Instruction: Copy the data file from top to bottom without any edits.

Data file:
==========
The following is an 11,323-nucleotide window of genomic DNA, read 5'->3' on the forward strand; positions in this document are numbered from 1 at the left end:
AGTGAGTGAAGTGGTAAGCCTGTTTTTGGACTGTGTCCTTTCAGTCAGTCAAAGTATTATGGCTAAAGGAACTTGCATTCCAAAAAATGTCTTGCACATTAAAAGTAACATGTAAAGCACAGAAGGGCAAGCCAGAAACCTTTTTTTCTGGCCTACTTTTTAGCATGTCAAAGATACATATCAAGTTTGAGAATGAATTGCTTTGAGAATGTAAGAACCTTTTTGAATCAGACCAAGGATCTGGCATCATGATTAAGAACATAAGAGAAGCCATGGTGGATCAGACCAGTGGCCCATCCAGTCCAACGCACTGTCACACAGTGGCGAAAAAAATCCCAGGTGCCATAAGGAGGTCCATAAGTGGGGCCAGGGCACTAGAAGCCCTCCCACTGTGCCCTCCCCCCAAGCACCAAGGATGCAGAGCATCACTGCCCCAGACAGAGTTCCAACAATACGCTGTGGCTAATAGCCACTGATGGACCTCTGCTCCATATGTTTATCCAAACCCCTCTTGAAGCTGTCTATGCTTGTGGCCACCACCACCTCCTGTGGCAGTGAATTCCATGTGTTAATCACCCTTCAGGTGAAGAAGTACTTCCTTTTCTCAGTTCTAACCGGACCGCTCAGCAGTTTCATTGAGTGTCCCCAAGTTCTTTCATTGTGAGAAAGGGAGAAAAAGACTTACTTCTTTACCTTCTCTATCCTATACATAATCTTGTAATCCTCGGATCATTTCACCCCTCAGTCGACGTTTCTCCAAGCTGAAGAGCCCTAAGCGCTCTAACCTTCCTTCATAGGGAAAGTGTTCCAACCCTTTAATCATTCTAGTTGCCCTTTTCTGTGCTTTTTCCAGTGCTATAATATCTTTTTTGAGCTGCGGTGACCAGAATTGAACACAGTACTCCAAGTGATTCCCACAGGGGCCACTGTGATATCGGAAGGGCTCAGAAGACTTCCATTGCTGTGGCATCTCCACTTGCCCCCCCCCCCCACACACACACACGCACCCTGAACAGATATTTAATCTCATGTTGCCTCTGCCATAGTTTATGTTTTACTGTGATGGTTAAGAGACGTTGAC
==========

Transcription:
The following is an 11,323-nucleotide window of genomic DNA, read 5'->3' on the forward strand; positions in this document are numbered from 1 at the left end:
AGTGAGTGAAGTGGTAAGCCTGTTTTTGGACTGTGTCCTTTCAGTCAGTCAAAGTATTATGGCTAAAGGAACTTGCATTCCAAAAAATGTCTTGCACATTAAAAGTAACATGTAAAGCACAGAAGGGCAAGCCAGAAACCTTTTTTTCTGGCCTACTTTTTAGCATGTCAAAGATACATATCAAGTTTGAGAATGAATTGCTTTGAGAATGTAAGAACCTTTTTGAATCAGACCAAGGATCTGGCATCATGATTAAGAACATAAGAGAAGCCATGGTGGATCAGACCAGTGGCCCATCCAGTCCAACGCACTGTCACACAGTGGCGAAAAAAATCCCAGGTGCCATAAGGAGGTCCATAAGTGGGGCCAGGGCACTAGAAGCCCTCCCACTGTGCCCTCCCCCCAAGCACCAAGGATGCAGAGCATCACTGCCCCAGACAGAGTTCCAACAATACGCTGTGGCTAATAGCCACTGATGGACCTCTGCTCCATATGTTTATCCAAACCCCTCTTGAAGCTGTCTATGCTTGTGGCCACCACCACCTCCTGTGGCAGTGAATTCCATGTGTTAATCACCCTTCAGGTGAAGAAGTACTTCCTTTTCTCAGTTCTAACCGGACCGCTCAGCAGTTTCATTGAGTGTCCCCAAGTTCTTTCATTGTGAGAAAGGGAGAAAAAGACTTACTTCTTTACCTTCTCTATCCTATACATAATCTTGTAATCCTCGGATCATTTCACCCCTCAGTCGACGTTTCTCCAAGCTGAAGAGCCCTAAGCGCTCTAACCTTCCTTCATAGGGAAAGTGTTCCAACCCTTTAATCATTCTAGTTGCCCTTTTCTGTGCTTTTTCCAGTGCTATAATATCTTTTTTGAGCTGCGGTGACCAGAATTGAACACAGTACTCCAAGTGATTCCCACAGGGGCCACTGTGATATCGGAAGGGCTCAGAAGACTTCCATTGCTGTGGCATCTCCACTTGCCCCCCCCCCCCACACACACACACGCACCCTGAACAGATATTTAATCTCATGTTGCCTCTGCCATAGTTTATGTTTTACTGTGATGGTTAAGAGACGTTGAC